It should be vividly clear, and fortunately so, that these so called “holy” books are not inspired by an omnipotent entity who holds the power to banish us to Hell for all of eternity, but instead are manmade myths that have survived the admirable leaps of science and knowledge by riding the coattails of human desperation and frailty. Millions of religious moderates cling to their god for hope and comfort, yet ignore his true essence if he is who he claims to be, and similarly ignore the terrifying consequences of this rather unlikely possibility, either because they choose not to think that deeply into the issue, or because they have convinced themselves through arduous internal debate that it makes sense. Personally, I am extremely relieved to be rather confident in his nonexistence. To have someone watching me, judging me, critiquing me, shaming me, absolutely nonstop, and to truly believe that he has the power to cast me into a realm of eternal suffering if he so chooses, is one of the most horrifying concepts I can imagine, and is an obvious mechanism for people to assert their own will upon others. Inherently, I don’t think one can make a legitimate claim that this sort of figure is one of pure, unadulterated love; the power he so casually uses to threaten his subjects does not demonstrate love, but rather an insatiable appetite for power and control. He can throw you into the fiery depths if he so chooses, he has his hand in the most minute and trivial aspects of your life, he has the capability and will to watch you like a sleepless stalker, he demands not only that you believe in him, but that you love him and make him the unrivaled center of your universe and the first priority in each and every endeavor you take on, he created you in his image but you are inherently flawed, so all the burden is on you to fix yourself. But he loves you. This I know, for the Bible tells me so.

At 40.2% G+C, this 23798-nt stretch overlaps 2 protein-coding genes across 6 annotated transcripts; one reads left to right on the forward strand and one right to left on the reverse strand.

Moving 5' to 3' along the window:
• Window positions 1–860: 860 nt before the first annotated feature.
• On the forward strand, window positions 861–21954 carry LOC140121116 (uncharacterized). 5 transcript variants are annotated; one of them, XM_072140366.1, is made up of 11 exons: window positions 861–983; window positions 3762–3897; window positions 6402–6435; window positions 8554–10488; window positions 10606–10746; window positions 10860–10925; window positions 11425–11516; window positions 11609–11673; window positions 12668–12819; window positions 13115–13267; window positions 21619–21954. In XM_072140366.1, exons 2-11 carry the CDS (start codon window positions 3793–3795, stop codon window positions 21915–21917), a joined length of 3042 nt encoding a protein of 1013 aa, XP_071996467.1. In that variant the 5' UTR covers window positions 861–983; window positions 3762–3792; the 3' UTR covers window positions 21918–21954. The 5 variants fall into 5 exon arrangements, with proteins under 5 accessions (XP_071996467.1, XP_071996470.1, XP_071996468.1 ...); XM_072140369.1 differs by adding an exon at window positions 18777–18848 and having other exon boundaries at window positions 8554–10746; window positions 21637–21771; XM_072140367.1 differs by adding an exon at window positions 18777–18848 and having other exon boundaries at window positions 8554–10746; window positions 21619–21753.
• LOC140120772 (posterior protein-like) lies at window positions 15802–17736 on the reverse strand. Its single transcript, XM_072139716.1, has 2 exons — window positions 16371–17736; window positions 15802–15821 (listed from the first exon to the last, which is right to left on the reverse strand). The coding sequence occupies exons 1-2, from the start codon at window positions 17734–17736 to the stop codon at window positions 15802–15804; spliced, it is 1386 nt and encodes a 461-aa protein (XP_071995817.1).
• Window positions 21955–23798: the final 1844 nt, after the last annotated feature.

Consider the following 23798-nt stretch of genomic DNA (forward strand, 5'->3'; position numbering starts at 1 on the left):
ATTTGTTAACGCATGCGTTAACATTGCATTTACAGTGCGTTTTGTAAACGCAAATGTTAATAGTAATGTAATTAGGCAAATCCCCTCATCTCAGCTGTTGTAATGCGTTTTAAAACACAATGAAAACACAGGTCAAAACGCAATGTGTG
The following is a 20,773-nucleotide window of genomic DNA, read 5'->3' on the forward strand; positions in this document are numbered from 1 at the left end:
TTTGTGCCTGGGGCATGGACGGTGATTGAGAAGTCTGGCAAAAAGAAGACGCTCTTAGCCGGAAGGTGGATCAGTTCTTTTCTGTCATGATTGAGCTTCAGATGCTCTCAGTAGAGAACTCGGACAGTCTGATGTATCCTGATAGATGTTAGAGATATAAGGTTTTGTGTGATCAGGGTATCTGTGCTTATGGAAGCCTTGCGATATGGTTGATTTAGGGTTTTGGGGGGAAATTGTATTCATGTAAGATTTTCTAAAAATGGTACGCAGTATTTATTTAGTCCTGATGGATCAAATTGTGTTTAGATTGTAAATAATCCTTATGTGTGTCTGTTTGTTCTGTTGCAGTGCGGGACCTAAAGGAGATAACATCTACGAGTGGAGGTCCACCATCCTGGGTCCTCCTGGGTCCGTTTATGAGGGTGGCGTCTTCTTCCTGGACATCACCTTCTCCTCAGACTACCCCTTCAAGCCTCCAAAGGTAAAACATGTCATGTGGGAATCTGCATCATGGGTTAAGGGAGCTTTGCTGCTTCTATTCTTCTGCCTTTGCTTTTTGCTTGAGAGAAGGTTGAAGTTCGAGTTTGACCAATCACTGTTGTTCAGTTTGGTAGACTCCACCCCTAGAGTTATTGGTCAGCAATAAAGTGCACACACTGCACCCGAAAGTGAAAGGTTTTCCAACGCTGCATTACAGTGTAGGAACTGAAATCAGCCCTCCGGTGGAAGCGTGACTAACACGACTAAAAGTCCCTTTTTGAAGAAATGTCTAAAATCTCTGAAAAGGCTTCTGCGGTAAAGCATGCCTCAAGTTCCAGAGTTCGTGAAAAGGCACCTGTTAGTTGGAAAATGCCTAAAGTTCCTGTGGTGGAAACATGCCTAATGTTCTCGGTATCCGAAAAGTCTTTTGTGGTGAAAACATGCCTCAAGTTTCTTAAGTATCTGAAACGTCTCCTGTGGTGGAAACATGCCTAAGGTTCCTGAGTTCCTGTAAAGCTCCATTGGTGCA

If you can handle the pressure of carrying the full weight of this burden with you, every second of every day, without succumbing to a state of utter anxiety and fearfulness paranoia, then by all means, be my guest. But there are some of us who have chosen to liberate ourselves from the enslavement of this manmade divine dictator. And even with Pascal’s petty wager in mind, I assure you, it is worth the risk. 



The Importance of Knowing What You Stand For

As a kick-off post, I thought I would start off explaining why I think religion is such a dangerous force in the world and why it’s so important to know what you stand for when you commit yourself to a religion.